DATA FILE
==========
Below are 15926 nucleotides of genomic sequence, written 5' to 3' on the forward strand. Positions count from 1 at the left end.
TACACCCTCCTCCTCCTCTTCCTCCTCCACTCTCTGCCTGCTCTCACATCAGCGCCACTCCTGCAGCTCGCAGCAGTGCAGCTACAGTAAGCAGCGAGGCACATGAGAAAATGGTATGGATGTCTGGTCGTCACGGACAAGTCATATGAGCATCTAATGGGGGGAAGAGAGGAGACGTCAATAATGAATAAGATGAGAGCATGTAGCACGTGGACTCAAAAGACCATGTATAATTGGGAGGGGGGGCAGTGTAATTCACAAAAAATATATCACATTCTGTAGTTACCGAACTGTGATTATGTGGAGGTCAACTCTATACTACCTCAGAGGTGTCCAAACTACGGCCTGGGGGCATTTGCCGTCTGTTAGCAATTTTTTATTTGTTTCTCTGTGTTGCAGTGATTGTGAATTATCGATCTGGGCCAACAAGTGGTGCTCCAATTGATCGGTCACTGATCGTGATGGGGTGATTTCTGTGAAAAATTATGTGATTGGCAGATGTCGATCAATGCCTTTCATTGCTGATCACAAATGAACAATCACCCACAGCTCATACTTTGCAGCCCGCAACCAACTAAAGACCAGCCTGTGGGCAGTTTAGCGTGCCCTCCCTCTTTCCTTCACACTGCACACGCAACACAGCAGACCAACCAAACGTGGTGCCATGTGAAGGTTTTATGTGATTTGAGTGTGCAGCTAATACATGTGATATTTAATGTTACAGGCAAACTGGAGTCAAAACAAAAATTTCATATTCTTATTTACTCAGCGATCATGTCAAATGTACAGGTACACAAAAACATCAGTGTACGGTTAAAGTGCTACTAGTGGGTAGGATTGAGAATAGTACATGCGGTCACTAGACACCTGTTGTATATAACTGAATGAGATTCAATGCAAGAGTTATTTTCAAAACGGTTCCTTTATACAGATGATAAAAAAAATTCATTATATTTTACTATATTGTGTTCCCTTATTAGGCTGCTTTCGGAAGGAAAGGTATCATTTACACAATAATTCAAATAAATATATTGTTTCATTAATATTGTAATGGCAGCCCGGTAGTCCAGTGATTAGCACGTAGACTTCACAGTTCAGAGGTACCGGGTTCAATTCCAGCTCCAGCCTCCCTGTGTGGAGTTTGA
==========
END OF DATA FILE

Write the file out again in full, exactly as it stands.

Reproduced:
Below are 15926 nucleotides of genomic sequence, written 5' to 3' on the forward strand. Positions count from 1 at the left end.
TACACCCTCCTCCTCCTCTTCCTCCTCCACTCTCTGCCTGCTCTCACATCAGCGCCACTCCTGCAGCTCGCAGCAGTGCAGCTACAGTAAGCAGCGAGGCACATGAGAAAATGGTATGGATGTCTGGTCGTCACGGACAAGTCATATGAGCATCTAATGGGGGGAAGAGAGGAGACGTCAATAATGAATAAGATGAGAGCATGTAGCACGTGGACTCAAAAGACCATGTATAATTGGGAGGGGGGGCAGTGTAATTCACAAAAAATATATCACATTCTGTAGTTACCGAACTGTGATTATGTGGAGGTCAACTCTATACTACCTCAGAGGTGTCCAAACTACGGCCTGGGGGCATTTGCCGTCTGTTAGCAATTTTTTATTTGTTTCTCTGTGTTGCAGTGATTGTGAATTATCGATCTGGGCCAACAAGTGGTGCTCCAATTGATCGGTCACTGATCGTGATGGGGTGATTTCTGTGAAAAATTATGTGATTGGCAGATGTCGATCAATGCCTTTCATTGCTGATCACAAATGAACAATCACCCACAGCTCATACTTTGCAGCCCGCAACCAACTAAAGACCAGCCTGTGGGCAGTTTAGCGTGCCCTCCCTCTTTCCTTCACACTGCACACGCAACACAGCAGACCAACCAAACGTGGTGCCATGTGAAGGTTTTATGTGATTTGAGTGTGCAGCTAATACATGTGATATTTAATGTTACAGGCAAACTGGAGTCAAAACAAAAATTTCATATTCTTATTTACTCAGCGATCATGTCAAATGTACAGGTACACAAAAACATCAGTGTACGGTTAAAGTGCTACTAGTGGGTAGGATTGAGAATAGTACATGCGGTCACTAGACACCTGTTGTATATAACTGAATGAGATTCAATGCAAGAGTTATTTTCAAAACGGTTCCTTTATACAGATGATAAAAAAAATTCATTATATTTTACTATATTGTGTTCCCTTATTAGGCTGCTTTCGGAAGGAAAGGTATCATTTACACAATAATTCAAATAAATATATTGTTTCATTAATATTGTAATGGCAGCCCGGTAGTCCAGTGATTAGCACGTAGACTTCACAGTTCAGAGGTACCGGGTTCAATTCCAGCTCCAGCCTCCCTGTGTGGAGTTTGA